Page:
April 18, 2017: Neuroscience
https://www.readbyqxmd.com/read/28431748/a-benchtop-biorobotic-platform-for-in-vitro-observation-of-muscle-tendon-dynamics-with-parallel-mechanical-assistance-from-an-elastic-exoskeleton
#12
Benjamin D Robertson, Siddarth Vadakkeveedu, Gregory S Sawicki
We present a novel biorobotic framework comprised of a biological muscle-tendon unit (MTU) mechanically coupled to a feedback controlled robotic environment simulation that mimics in vivo inertial/gravitational loading and mechanical assistance from a parallel elastic exoskeleton. Using this system, we applied select combinations of biological muscle activation (modulated with rate-coded direct neural stimulation) and parallel elastic assistance (applied via closed-loop mechanical environment simulation) hypothesized to mimic human behavior based on previously published modeling studies...
March 21, 2017: Journal of Biomechanics
https://www.readbyqxmd.com/read/28430039/distractor-resistant-stm-is-supported-by-transient-changes-in-neural-stimulus-representations
#13
Jan Derrfuss, Matthias Ekman, Michael Hanke, Marc Tittgemeyer, Christian J Fiebach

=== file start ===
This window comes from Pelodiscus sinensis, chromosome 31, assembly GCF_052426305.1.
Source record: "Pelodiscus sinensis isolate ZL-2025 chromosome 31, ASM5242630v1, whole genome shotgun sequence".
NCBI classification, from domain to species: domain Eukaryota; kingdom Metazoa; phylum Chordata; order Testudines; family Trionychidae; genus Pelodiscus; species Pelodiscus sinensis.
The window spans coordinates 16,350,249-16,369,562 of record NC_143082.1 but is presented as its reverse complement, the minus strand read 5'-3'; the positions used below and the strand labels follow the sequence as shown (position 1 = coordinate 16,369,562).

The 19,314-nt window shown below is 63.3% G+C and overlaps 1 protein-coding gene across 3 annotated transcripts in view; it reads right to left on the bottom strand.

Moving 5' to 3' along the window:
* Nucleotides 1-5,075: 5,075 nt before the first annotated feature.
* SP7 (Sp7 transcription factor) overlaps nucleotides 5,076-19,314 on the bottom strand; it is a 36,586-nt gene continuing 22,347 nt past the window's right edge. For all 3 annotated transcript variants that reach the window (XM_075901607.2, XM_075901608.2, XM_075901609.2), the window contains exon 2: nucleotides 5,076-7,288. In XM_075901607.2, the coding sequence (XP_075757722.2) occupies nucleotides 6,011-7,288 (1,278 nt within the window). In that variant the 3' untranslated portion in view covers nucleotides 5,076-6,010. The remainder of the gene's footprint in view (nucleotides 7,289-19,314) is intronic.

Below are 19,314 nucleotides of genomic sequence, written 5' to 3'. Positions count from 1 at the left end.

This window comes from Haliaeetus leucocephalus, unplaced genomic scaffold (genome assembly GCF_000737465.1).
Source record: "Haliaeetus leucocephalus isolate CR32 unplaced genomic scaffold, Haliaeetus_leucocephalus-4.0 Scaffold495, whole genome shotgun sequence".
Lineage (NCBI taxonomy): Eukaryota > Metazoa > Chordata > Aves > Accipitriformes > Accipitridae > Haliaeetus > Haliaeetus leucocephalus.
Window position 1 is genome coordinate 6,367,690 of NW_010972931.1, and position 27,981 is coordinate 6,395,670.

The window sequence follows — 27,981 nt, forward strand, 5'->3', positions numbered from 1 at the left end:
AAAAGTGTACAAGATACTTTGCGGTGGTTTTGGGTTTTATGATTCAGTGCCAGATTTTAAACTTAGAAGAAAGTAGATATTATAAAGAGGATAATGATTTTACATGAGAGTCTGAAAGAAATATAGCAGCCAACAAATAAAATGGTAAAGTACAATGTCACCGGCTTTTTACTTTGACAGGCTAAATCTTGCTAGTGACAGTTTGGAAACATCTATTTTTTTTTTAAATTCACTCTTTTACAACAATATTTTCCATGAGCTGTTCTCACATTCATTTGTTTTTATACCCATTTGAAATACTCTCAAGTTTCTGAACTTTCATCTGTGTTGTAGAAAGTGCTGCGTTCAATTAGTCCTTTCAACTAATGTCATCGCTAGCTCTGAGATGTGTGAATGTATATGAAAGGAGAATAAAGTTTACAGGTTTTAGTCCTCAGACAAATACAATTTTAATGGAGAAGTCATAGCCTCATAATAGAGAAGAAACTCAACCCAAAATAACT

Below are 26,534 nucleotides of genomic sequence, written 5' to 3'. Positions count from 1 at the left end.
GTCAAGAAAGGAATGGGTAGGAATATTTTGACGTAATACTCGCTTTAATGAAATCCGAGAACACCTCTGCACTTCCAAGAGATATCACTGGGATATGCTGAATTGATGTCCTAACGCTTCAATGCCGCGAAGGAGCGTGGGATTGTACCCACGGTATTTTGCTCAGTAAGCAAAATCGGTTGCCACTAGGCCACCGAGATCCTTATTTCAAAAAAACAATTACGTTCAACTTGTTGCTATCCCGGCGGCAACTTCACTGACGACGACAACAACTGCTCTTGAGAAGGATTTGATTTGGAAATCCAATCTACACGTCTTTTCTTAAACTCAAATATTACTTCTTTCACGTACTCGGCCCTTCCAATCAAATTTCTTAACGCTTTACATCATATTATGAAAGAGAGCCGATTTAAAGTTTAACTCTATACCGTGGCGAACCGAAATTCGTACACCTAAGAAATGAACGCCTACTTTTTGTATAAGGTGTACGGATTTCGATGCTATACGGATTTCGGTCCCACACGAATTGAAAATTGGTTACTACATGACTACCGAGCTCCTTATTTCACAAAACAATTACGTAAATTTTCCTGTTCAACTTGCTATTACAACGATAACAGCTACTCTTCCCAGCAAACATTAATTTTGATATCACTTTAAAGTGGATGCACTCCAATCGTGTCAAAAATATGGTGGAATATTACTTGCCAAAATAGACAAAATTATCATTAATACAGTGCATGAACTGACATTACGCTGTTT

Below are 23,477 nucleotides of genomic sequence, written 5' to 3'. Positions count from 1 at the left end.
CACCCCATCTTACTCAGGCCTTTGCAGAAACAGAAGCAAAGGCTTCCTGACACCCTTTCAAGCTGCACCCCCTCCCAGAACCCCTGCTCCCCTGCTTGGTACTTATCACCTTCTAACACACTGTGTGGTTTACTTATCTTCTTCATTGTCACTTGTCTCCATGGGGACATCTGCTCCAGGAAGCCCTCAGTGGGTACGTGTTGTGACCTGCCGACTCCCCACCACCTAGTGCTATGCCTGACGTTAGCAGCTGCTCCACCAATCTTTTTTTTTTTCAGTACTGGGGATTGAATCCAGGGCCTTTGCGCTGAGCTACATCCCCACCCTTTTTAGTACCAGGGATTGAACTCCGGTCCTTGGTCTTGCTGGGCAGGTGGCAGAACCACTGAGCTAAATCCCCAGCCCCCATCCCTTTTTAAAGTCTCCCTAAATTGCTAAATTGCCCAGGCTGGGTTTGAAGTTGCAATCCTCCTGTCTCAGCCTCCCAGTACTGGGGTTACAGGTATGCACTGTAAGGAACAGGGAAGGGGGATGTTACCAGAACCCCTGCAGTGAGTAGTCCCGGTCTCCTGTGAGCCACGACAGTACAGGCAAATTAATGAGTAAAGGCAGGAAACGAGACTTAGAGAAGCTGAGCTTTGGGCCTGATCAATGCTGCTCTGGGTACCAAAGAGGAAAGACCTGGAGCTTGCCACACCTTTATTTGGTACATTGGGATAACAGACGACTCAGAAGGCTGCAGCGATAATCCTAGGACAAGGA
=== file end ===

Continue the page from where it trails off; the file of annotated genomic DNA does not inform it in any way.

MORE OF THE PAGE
Goal-directed behavior in a complex world requires the maintenance of goal-relevant information despite multiple sources of distraction. However, the brain mechanisms underlying distractor-resistant working or STM are not fully understood. Although early single-unit recordings in monkeys and fMRI studies in humans pointed to an involvement of lateral prefrontal cortices, more recent studies highlighted the importance of posterior cortices for the active maintenance of visual information also in the presence of distraction...
April 21, 2017: Journal of Cognitive Neuroscience
https://www.readbyqxmd.com/read/28428563/a-sublethal-dose-of-a-neonicotinoid-insecticide-disrupts-visual-processing-and-collision-avoidance-behaviour-in-locusta-migratoria
#14
Rachel H Parkinson, Jacelyn M Little, John R Gray
Neonicotinoids are known to affect insect navigation and vision, however the mechanisms of these effects are not fully understood. A visual motion sensitive neuron in the locust, the Descending Contralateral Movement Detector (DCMD), integrates visual information and is involved in eliciting escape behaviours. The DCMD receives coded input from the compound eyes and monosynaptically excites motorneurons involved in flight and jumping. We show that imidacloprid (IMD) impairs neural responses to visual stimuli at sublethal concentrations, and these effects are sustained two and twenty-four hours after treatment...
April 20, 2017: Scientific Reports
https://www.readbyqxmd.com/read/28426802/decoding-the-infant-mind-multivariate-pattern-analysis-mvpa-using-fnirs
#15
Lauren L Emberson, Benjamin D Zinszer, Rajeev D S Raizada, Richard N Aslin